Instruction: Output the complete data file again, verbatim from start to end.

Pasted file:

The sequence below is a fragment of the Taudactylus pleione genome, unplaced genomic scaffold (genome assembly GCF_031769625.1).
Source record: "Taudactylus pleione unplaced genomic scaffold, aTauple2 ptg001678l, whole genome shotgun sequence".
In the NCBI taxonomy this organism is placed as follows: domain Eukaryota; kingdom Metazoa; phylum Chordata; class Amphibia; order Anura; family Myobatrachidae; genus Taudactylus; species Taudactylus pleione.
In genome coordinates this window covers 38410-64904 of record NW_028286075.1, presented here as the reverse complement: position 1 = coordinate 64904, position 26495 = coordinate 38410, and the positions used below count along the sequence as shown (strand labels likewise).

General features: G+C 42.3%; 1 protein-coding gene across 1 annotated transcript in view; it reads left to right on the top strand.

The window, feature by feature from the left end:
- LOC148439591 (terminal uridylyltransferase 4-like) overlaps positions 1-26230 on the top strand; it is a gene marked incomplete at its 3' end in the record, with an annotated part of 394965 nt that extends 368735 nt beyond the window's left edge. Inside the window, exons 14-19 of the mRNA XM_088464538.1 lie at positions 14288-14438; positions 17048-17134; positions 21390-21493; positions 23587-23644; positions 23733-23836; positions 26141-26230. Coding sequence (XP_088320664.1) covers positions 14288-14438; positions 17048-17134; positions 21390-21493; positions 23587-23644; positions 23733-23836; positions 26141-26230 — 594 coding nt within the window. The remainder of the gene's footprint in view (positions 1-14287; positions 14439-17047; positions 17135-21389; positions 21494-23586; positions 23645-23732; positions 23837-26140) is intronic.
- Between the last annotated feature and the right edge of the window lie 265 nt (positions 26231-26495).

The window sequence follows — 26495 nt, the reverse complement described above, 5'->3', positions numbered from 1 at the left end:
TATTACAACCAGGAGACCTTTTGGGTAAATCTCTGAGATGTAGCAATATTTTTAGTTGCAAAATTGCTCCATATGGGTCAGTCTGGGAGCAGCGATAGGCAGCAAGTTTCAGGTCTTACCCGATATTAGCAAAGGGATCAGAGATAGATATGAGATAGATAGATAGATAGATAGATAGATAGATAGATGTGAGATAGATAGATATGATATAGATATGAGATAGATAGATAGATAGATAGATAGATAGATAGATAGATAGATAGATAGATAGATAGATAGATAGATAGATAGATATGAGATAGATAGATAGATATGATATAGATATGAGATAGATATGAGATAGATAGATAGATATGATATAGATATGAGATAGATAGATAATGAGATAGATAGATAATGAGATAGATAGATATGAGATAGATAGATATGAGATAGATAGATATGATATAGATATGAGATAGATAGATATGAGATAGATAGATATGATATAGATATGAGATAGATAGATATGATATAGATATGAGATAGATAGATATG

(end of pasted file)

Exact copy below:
The sequence below is a fragment of the Taudactylus pleione genome, unplaced genomic scaffold (genome assembly GCF_031769625.1).
Source record: "Taudactylus pleione unplaced genomic scaffold, aTauple2 ptg001678l, whole genome shotgun sequence".
In the NCBI taxonomy this organism is placed as follows: domain Eukaryota; kingdom Metazoa; phylum Chordata; class Amphibia; order Anura; family Myobatrachidae; genus Taudactylus; species Taudactylus pleione.
In genome coordinates this window covers 38410-64904 of record NW_028286075.1, presented here as the reverse complement: position 1 = coordinate 64904, position 26495 = coordinate 38410, and the positions used below count along the sequence as shown (strand labels likewise).

General features: G+C 42.3%; 1 protein-coding gene across 1 annotated transcript in view; it reads left to right on the top strand.

The window, feature by feature from the left end:
- LOC148439591 (terminal uridylyltransferase 4-like) overlaps positions 1-26230 on the top strand; it is a gene marked incomplete at its 3' end in the record, with an annotated part of 394965 nt that extends 368735 nt beyond the window's left edge. Inside the window, exons 14-19 of the mRNA XM_088464538.1 lie at positions 14288-14438; positions 17048-17134; positions 21390-21493; positions 23587-23644; positions 23733-23836; positions 26141-26230. Coding sequence (XP_088320664.1) covers positions 14288-14438; positions 17048-17134; positions 21390-21493; positions 23587-23644; positions 23733-23836; positions 26141-26230 — 594 coding nt within the window. The remainder of the gene's footprint in view (positions 1-14287; positions 14439-17047; positions 17135-21389; positions 21494-23586; positions 23645-23732; positions 23837-26140) is intronic.
- Between the last annotated feature and the right edge of the window lie 265 nt (positions 26231-26495).

The window sequence follows — 26495 nt, the reverse complement described above, 5'->3', positions numbered from 1 at the left end:
TATTACAACCAGGAGACCTTTTGGGTAAATCTCTGAGATGTAGCAATATTTTTAGTTGCAAAATTGCTCCATATGGGTCAGTCTGGGAGCAGCGATAGGCAGCAAGTTTCAGGTCTTACCCGATATTAGCAAAGGGATCAGAGATAGATATGAGATAGATAGATAGATAGATAGATAGATAGATAGATGTGAGATAGATAGATATGATATAGATATGAGATAGATAGATAGATAGATAGATAGATAGATAGATAGATAGATAGATAGATAGATAGATAGATAGATAGATAGATATGAGATAGATAGATAGATATGATATAGATATGAGATAGATATGAGATAGATAGATAGATATGATATAGATATGAGATAGATAGATAATGAGATAGATAGATAATGAGATAGATAGATATGAGATAGATAGATATGAGATAGATAGATATGATATAGATATGAGATAGATAGATATGAGATAGATAGATATGATATAGATATGAGATAGATAGATATGATATAGATATGAGATAGATAGATATG